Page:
"Using Indexes to Retrieve Stored Information" U.S. Patent 6,466,942 Issued Oct. 15, 2002. This patent describes a way to add columns to an index to improve the performance of certain queries that use index only access. This has been implemented in IBM's DB/2 dbms using the INCLUDE clause of the CREATE INDEX statement. It has also been implemented in Microsoft's SQL Server dbms. The INCLUDE clause adds extra columns that are not part of the uniqueness constraint.
Steven Tolkin, "Aggregation Everywhere: Data reduction and transformation in the Phoenix data warehouse", Proceedings of DOLAP '99, ACM Second International Workshop on Data Warehousing and OLAP, November 6, 1999, Kansas City, Missouri. Because I work in industry it is not that easy to get an academic paper published. (In fact this is the only one I have written.) So I put as much content as possible into this paper, explaining in detail the transformations, aggregations, and other processing needed to create a data warehouse from a record keeping system. This paper is cited by several patents.
The TAXIR system was probably the first database to use bitwise storage. The bitwise storage technique is similar to bit-map indexes, in that each item is represented using bits, rather than a sequence of contiguous bytes, as in most conventional databases. They also share the common characteristic that the data is organized by columns (attributes), rather than by rows (records). The key difference is that in bitwise storage there is only one copy of the data, whereas a bit-map index is another physically stored access structure (the "index") in addition to the storage used for the "base table".Several modern systems including Sybase IQ and Nucleus use this technique, which can dramatically improve performance by reducing both space (memory) and time. In fact both Sybase IQ and Nucleus have been granted patents in this area. But the basic ideas date back more than thirty years. Another very early system that used bit-map indexes (although not bitwise storage) is Model 204 from CCA, which is still being used today.
"The Theory of the TAXIR Accessioner" by George F. Estabrook and Robert C. Brill was published in Mathematical Biosciences 5 (1969) pp. 327-340. At the time of the publication the system had already been operational for several years, at the University of Colorado. Development was later based at the University of Michigan Computing Center. TAXIR was deployed at the several dozen sites running the MTS operating system, and became defunct along with it in the early 1990's. Note that TAXIR predates the relational model of databases. It was a "flat-file" system that (in modern terms) could do select and project, but not join.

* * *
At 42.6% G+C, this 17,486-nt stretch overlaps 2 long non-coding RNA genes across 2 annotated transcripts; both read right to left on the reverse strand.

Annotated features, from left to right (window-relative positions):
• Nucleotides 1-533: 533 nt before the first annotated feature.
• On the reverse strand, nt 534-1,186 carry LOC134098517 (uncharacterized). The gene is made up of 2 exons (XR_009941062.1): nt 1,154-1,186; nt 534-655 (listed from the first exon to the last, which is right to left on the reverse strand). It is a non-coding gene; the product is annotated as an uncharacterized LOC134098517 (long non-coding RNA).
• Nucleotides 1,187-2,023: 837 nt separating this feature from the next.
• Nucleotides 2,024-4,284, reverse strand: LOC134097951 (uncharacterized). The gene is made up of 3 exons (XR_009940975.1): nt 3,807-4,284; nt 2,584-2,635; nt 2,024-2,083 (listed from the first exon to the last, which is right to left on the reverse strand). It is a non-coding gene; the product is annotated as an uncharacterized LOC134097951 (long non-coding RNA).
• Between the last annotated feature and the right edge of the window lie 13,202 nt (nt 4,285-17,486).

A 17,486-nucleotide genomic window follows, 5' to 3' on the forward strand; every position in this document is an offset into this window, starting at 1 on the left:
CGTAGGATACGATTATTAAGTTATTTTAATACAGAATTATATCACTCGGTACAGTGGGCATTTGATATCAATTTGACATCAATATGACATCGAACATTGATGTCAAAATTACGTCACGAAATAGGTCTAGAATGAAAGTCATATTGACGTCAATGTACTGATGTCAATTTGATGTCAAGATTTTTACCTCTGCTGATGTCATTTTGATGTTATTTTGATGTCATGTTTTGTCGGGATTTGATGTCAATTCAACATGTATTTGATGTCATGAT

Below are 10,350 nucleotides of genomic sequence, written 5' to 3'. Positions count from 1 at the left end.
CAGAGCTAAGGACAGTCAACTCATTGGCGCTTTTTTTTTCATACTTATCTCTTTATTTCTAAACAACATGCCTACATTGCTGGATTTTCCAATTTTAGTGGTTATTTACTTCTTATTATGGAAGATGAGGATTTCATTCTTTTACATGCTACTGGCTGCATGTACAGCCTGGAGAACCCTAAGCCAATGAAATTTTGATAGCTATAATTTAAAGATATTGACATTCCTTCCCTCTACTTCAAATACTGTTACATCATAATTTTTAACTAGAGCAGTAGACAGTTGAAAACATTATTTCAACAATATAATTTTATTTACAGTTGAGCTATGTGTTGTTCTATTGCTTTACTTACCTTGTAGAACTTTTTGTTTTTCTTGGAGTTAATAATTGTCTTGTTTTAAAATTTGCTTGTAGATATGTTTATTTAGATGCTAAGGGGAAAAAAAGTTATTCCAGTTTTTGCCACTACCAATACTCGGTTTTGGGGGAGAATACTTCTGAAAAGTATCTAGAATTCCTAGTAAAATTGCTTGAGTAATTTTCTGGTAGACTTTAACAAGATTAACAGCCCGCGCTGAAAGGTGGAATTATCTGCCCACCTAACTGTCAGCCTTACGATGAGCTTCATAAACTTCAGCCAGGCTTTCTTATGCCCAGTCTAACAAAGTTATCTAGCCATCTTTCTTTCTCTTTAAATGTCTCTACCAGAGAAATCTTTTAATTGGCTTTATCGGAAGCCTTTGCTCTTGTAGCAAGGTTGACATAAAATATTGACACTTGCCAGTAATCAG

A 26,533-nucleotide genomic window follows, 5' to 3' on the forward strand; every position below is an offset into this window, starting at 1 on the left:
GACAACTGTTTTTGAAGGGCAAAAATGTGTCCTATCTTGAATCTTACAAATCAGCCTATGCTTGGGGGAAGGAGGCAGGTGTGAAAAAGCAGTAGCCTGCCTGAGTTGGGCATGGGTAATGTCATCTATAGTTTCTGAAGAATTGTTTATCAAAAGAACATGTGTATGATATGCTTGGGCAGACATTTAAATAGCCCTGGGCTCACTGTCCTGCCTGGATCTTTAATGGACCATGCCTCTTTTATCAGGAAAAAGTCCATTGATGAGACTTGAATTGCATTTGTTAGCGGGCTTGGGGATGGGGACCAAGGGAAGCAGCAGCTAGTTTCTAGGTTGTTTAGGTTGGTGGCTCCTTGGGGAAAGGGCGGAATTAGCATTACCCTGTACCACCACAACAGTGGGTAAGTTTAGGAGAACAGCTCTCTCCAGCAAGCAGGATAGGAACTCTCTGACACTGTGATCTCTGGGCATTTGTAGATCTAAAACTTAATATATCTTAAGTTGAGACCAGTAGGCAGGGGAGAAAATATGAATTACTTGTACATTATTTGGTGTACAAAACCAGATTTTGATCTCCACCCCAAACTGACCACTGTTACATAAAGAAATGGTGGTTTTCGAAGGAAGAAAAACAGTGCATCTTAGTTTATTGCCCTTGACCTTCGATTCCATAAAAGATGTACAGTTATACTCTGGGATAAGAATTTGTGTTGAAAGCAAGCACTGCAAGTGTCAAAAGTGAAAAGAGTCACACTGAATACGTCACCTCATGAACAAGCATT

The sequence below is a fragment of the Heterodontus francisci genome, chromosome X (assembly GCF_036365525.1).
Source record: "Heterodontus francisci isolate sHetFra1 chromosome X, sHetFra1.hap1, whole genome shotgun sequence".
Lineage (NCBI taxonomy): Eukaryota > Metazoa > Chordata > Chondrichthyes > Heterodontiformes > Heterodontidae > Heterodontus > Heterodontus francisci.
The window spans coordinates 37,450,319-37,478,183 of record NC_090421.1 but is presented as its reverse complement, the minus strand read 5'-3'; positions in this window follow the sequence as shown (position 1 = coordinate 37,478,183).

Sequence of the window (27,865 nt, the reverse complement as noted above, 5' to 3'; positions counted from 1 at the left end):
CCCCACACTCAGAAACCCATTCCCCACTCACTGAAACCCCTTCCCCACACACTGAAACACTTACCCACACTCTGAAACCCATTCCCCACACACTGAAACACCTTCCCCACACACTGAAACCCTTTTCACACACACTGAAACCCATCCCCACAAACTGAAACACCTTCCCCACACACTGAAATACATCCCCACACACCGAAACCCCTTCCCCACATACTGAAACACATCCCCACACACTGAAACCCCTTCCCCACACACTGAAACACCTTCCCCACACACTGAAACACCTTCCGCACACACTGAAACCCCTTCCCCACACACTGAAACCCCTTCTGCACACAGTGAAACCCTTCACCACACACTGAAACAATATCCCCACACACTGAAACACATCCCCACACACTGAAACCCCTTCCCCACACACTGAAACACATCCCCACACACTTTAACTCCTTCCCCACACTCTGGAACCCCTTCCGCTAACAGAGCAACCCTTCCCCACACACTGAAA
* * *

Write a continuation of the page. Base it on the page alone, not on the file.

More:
Because this paper was published in a journal read primarily by biologists it was largely overlooked by the computer science community. It is not included in the large DBLP Computer Science Bibliography. Nor is this paper included in Gio Wiederhold's database bibliography "from the dark ages to 1991". The paper is still of interest today in part because of the recent activity in systems using bitwise storage. The paper differs from many contemporary publications in the computer science literature in that it both gives the details of the data structures and algorithms needed to implement the system, and also proves its claims for correctness, completeness, and (nearly) optimal space utilization.
I am making the paper available in several formats, due to the varying capabilities of browsers, etc. (Thanks to Elsevier for granting permission.) The first format represents certain special characters using the HTML 4.0 standard entity names. However not all the browsers fully support this standard yet, including Netscape 4 and Microsoft Internet Explorer 5.
To decide which format to use look here: ⊕
If you see a small plus sign in a circle then you can use format 1. If instead you see the literal string + or a small box, or anything else, then you should use format 2 when in a browser. Format 3, Postscript, will look the best, provided you have a way to print and/or view a PostScript file. In particular the "overscore" character is correctly displayed as a little bar directly over the character it applies to, as in conventional mathematics, rather than before it, as in the browser. However this format needs to be printed to a Postscript printer, or viewed using a tool such as Ghostscript or Adobe Acrobat. (The PostScript file was generated using the Perl script html2ps. In all three formats the rendering of the equations in the Appendix is not perfect, because there is not yet a standard way to markup math. Maybe later this could be done using MathML.)It is available in the following formats:
Here is my writeup that describes the bitwise storage technique, as used by TAXIR. This does not describe the exact techniques used by other systems.
Last changed: 2008-01-13. See changes
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Copyright © 1999-2008 by Steven E. Tolkin